The United States population is currently facing the worst health crisis that it has ever seen. The obesity epidemic now directly affects at least one-third of our population, with the average American now carrying roughly twenty-three extra pounds of weight (Fulkerson, 2011). Yet, the discomfort suffered by carrying around these extra pounds is not the only negative side effect associated with this drastic increase in weight gain. Exponential increases in a variety of chronic, life threatening disease have also occurred in the past twenty years, with the most alarming statistics being seen in our children. Children as young as the age of four are now being classified as obese and diagnosed with diabetes and hypertension, diseases that traditionally have only ever affected aging adults. These facts clearly prove that something drastic needs to be done to save our citizens (Moss, 2).
The main causes of obesity can be directly tied to the food that we eat. Since the 1950s, food corporations have greatly increased the amount of refined and highly processed foods used in their products. These ingredients, while being highly toxic for your health, masks themselves by being highly enjoyable to one’s sense of taste, as well as tricking our brain into thinking that we need to eat more of them in order to become satisfied. However, it is not only our reliance on these highly processed foods that is causing our health problems. An increased consumption of animal based products can also be linked to this rise in disease. Overall, it cannot be denied that it is our diet that is the primary culprit behind our failing health.
The only way to fix this problem is by educating our population. Many individuals have no idea that the ingredients in their favorite foods are actually toxic to them. There also needs to be an increase in physician nutrition education, as most physicians today receive barely any nutritional training in medical school, a key tool that could be used in the prevention of disease. While it would be beneficial if such ingredients were banned from the food market all together, realistically this is unlikely to occur. Therefore, it is crucial that we focus on the low cost alternative of educating our population in order to solve this epidemic.
The War on Drugs has been raging on since the 1970s when President Nixon declared drugs as America’s Public Enemy Number One. Since then Reagan increased the efforts against with a popular “tough on crime attitude” in which drug users, addicts, and traffickers alike were all treated as serious criminals. America now incarcerates more of its population per capita than any other sovereign nation in history. America’s jailing of its people has gotten to a point where the private prison industry is a lucrative and ever-expanding market; but if so many of our “criminals” are in correctional facilities, then why then does the United States of America still have the biggest drug use problem in the world?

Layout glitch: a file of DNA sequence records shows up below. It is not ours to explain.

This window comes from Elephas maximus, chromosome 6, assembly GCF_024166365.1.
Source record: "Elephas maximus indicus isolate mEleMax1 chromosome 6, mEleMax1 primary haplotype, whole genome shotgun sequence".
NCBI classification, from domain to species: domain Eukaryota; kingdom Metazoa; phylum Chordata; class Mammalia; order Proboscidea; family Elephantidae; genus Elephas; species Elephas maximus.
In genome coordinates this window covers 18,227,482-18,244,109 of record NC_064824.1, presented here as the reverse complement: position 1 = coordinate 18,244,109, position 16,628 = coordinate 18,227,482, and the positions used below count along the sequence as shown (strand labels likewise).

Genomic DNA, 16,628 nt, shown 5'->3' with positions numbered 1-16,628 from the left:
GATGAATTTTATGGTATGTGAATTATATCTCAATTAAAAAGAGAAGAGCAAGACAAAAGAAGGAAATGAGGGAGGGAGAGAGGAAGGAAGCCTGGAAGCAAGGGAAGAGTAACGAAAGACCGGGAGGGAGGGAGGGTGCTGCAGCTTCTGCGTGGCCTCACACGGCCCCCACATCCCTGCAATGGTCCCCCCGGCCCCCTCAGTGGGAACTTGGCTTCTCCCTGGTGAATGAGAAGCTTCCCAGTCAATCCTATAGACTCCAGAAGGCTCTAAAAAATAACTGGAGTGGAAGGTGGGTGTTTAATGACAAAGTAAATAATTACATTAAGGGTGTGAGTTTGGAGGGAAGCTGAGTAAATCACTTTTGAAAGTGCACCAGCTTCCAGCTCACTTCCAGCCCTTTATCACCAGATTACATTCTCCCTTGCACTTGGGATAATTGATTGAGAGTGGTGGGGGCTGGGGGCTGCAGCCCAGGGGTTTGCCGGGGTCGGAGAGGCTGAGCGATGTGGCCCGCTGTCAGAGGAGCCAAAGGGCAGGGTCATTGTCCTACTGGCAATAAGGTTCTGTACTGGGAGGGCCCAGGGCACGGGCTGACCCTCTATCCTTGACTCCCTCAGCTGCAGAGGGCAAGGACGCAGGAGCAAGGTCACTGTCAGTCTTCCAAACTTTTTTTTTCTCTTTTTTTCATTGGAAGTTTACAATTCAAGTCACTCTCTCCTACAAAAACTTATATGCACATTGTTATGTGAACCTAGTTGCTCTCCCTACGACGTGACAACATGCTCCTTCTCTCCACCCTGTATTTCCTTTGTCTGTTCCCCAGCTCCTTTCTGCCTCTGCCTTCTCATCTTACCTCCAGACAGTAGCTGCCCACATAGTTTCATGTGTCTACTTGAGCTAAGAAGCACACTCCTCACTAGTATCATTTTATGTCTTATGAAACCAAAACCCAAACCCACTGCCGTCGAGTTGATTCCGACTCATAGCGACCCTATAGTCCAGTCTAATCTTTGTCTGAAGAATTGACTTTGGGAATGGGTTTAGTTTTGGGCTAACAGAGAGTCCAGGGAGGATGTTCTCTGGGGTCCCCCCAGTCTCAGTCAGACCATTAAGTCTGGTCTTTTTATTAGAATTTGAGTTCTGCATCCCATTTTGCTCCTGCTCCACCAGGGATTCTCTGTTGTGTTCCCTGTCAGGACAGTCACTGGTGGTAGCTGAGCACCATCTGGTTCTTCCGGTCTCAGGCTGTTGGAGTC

Using tools such as empirical data, academic journals, economic ideologies, and utilitarian philosophy it is easy to see that the current “tough on crime” system the United States uses to combat drug use is plain not working. Mass incarcerations have led to fraudulent, corrupt, unethical and amoral private prison corporations and the suppression of America’s weakest peoples. Meanwhile, across the pond, countries like Portugal are experiencing great success with the decriminalization of drugs. The United States Government needs to acknowledge the flaws of its current system and acknowledge the potential of decriminalization.
Check out this website to learn more and be sure to read my white paper!
Have you ever been to Los Angeles? No, I’m not talking about Hollywood, the Staples Center, or Universal Studios. I’m talking about Downtown LA. As someone who grew up in New York City and still frequents there often, I was astounded by the stark differences between the two cities when I took a family trip to LA last summer. Continue reading →
Education, policy, and the future; these are all facets which this white paper aims to address by illustrating a lifestyle that is not so far off. The reader of this paper will better understand the possibilities of where education can go, understand what technologies are already out there to support those directions, and what schools and corporations are already doing to capitalize on the possibilities offered to this sector. Furthermore, the reader should better understand that the changes that need to be made to make way for this type of education are not just technological, but behavioral and political, as the landscape of education could change drastically.
To help explain what benefits lie ahead for a culture that adapts, the paper goes into what has already been proven through the use of virtual learning techniques and the effects that it can have on society. For example, it has been proven that while students only retain 10% of what they read, they retain 90% of what they do, even if it is a simulation. This means that schools, from Kindergarten to higher education, can use these simulations to increase the learning ability of their students. Along with the many opportunities offered to the education sector, technology poses as a huge enabler for new forms of innovation in the corporate world which can have much longer lasting and impactful effects on society.
At the end of the day, this paper shows that the speed at which education through this medium advances is the result of how open policy makers and everyday citizens are to the changes being made. This paper should serve as a starting point for anyone making a decision on whether or not to try these new methods and technologies.